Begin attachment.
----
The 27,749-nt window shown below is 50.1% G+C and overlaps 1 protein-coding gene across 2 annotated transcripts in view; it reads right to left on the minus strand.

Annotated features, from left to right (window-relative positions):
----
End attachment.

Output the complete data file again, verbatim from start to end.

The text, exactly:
The 27,749-nt window shown below is 50.1% G+C and overlaps 1 protein-coding gene across 2 annotated transcripts in view; it reads right to left on the minus strand.

Annotated features, from left to right (window-relative positions):